We are conducting research on each approach and we expect we will have more data sometime next year to help guide our development efforts. We are very excited by the scientific advances we already made in understanding sialylation process and related biology. When we acquired the Virdante assets, it was based on the belief that Momenta’s analytic and biology expertise could be deployed to better understand a complex development problem with which others are struggling.

It is our hope that in the future, we will be able to further strengthen our pipeline by similar product acquisitions or from our own basic research efforts. In conclusion, I want to emphasize that our company foundation is solid and we continue to move forward on a broad portfolio of products.

The success of enoxaparin has set the stage for the diversified pipeline we are building and the science keeps advancing. Our management team looks forward to keeping you appraised as our programs mature. Thank you, and I will now turn the call over to Rick.

Richard Shea

Thanks Craig. We reported a net loss for the third quarter of $26 million. This compares to a net income of $60 million for the same quarter last year. The year-over-year change is due to substantially reduced enoxaparin product revenue due to the loss of generic enoxaparin exclusivity, resulting in lower net sales of enoxaparin by Sandoz and related changes in the product revenue structure in the straight profit share in last year’s third quarter to royalty in this year’s third quarter as well as to an increase in operating expenses.

Sandoz reported net sales of $34 million for enoxaparin in the third quarter of 2012, a substantial decrease from reported net sales of enoxaparin of $176 million for Q1 2012 and $156 million for Q2 2012. As Craig stated, in the third quarter, enoxaparin market experienced a major dislocation and pricing pressures led Sandoz to make significant adjustments to its reserve accruals.

In the fourth quarter and going forward, provided pricing and market share hold at their present levels, the run rate for Sandoz enoxaparin sales would be higher than the net sales they reported this quarter. However, we cannot be sure that the market has stabilized. Additionally, I want to point out that the reason our enoxaparin product revenue for Q3 is less than 10% of reported Sandoz net sales is due to timing. We recorded revenue in Q2 on some net sales adjustments recorded by Sandoz in the third quarter.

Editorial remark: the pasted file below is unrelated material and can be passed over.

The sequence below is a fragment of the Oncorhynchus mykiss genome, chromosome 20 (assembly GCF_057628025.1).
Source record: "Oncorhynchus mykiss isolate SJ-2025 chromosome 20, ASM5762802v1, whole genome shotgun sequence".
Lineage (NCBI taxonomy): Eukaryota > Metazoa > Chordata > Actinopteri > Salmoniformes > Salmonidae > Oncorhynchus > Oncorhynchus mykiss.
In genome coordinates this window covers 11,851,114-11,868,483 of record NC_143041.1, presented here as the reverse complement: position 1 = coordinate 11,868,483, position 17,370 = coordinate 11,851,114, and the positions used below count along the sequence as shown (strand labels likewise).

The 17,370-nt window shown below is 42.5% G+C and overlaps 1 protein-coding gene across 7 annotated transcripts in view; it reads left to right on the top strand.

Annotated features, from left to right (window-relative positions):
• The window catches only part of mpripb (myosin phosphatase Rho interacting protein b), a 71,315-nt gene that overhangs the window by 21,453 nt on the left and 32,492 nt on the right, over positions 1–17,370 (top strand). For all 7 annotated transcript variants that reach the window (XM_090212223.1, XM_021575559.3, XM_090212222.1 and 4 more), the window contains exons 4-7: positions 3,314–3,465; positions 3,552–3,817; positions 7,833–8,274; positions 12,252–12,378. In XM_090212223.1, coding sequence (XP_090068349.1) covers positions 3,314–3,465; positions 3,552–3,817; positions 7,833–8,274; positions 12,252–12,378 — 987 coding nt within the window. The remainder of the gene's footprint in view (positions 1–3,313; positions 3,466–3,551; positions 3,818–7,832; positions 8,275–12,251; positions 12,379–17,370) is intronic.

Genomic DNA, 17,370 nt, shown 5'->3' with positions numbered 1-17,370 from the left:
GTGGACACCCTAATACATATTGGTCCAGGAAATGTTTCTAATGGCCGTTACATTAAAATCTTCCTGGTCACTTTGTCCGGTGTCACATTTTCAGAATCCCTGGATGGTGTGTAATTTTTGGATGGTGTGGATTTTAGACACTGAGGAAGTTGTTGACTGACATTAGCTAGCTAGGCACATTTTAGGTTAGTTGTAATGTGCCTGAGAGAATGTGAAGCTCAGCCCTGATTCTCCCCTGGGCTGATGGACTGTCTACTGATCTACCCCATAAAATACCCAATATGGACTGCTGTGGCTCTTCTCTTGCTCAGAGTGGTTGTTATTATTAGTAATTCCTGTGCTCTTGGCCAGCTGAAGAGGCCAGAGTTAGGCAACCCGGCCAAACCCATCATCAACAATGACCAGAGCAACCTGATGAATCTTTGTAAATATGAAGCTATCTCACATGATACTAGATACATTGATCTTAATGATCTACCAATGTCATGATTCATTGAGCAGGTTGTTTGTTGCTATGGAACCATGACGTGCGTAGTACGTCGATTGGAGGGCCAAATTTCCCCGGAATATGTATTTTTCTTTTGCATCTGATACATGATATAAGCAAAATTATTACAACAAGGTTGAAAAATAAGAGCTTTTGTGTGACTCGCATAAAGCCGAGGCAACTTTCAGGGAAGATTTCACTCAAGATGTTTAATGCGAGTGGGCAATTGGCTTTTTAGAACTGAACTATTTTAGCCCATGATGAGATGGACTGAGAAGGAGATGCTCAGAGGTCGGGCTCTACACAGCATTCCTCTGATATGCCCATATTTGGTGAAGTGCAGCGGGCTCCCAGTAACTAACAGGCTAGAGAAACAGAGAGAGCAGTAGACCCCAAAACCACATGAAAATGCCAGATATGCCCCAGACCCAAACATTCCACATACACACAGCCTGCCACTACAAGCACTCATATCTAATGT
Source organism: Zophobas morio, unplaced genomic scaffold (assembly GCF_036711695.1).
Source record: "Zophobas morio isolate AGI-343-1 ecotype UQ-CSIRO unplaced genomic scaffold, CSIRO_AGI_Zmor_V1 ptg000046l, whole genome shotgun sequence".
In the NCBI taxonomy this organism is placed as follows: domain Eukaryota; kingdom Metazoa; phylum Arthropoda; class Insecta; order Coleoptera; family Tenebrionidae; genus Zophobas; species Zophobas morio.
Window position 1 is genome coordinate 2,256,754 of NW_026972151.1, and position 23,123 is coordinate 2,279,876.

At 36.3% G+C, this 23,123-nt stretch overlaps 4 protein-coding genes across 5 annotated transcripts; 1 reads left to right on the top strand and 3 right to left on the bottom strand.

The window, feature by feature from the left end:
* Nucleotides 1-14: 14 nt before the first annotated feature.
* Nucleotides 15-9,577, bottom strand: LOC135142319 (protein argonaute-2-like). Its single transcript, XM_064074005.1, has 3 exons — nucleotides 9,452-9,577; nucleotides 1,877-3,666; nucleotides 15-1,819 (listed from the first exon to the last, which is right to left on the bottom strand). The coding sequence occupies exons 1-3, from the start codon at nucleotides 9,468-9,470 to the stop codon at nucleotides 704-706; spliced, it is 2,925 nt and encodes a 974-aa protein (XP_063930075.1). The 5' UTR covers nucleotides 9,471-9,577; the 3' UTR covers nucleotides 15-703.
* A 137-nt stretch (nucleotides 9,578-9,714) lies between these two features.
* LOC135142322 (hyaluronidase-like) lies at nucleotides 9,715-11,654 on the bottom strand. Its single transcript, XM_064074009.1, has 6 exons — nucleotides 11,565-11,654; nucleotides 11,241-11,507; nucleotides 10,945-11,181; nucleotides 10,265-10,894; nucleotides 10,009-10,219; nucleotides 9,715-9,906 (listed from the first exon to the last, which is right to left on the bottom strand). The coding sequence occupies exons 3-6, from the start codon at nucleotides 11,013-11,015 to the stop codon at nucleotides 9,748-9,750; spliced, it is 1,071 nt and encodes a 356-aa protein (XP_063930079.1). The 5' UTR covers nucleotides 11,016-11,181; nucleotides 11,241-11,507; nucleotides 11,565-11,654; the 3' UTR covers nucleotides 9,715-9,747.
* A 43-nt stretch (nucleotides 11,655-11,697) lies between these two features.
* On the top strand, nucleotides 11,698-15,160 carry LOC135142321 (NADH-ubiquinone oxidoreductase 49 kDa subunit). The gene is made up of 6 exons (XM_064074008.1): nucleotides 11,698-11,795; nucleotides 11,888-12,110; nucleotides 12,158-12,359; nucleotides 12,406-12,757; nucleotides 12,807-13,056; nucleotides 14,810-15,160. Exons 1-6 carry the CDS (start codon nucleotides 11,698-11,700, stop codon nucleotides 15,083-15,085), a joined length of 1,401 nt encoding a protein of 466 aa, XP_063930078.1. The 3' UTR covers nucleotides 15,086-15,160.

Turning to our R&D collaborative revenue in the third quarter of 2012, we recognized $2.5 million of collaborative revenue that consisted of $1.2 million expense reimbursement from Sandoz under our enoxaparin and generic Copaxone collaborations, $0.5 million amortization of the equity premium we received from our 2006 Sandoz collaboration, and $0.8 million of amortization of the $33 million upfront payment from Baxter.

We expect that the expense reimbursement from Sandoz will continue at the $1 million to $2 million rate for the fourth quarter and the amortization of the 2006 Sandoz equity premium as well as the amortization of the Baxter upfront payment will be consistent with prior quarters.

Our third quarter 2012 R&D expense, including stock-based compensation, was $20.2 million compared to $16.3 million in the third quarter of 2011. The increase of $3.9 million was primarily due to increases of $3.0 million in personnel and facilities-related expenses, $0.5 million of laboratory expenses and $0.4 million in M402 clinical development costs.

Our G&A expense for the third quarter, including stock compensation was $11 million compared to $11.5 million in the same quarter last year. Excluding the royalty payable to MIT on enoxaparin product revenues, which decreased by $2.9 million, all other G&A expenses increased by $2.4 million.

The increase was primarily due to an increase of $1.1 million of legal expenses, largely related to an enoxaparin patent litigation, an increase of $0.9 million in personnel and facilities-related expenses, and an increase in stock-based compensation of $0.2 million.

Now, turning to financial guidance. Our guidance for total operating expenses is unchanged. For the fourth quarter of 2012, we expect total operating expenses, excluding stock compensation and net of collaborative revenues, will be between $22 million and $28 million, consistent with the prior three quarters of 2012.

For the third quarter of 2012, operating expenses of $31.2 million, less non-cash stock compensation of $3.5 million, less collaborative expense reimbursement of $1.2 million, totaled $26.5 million.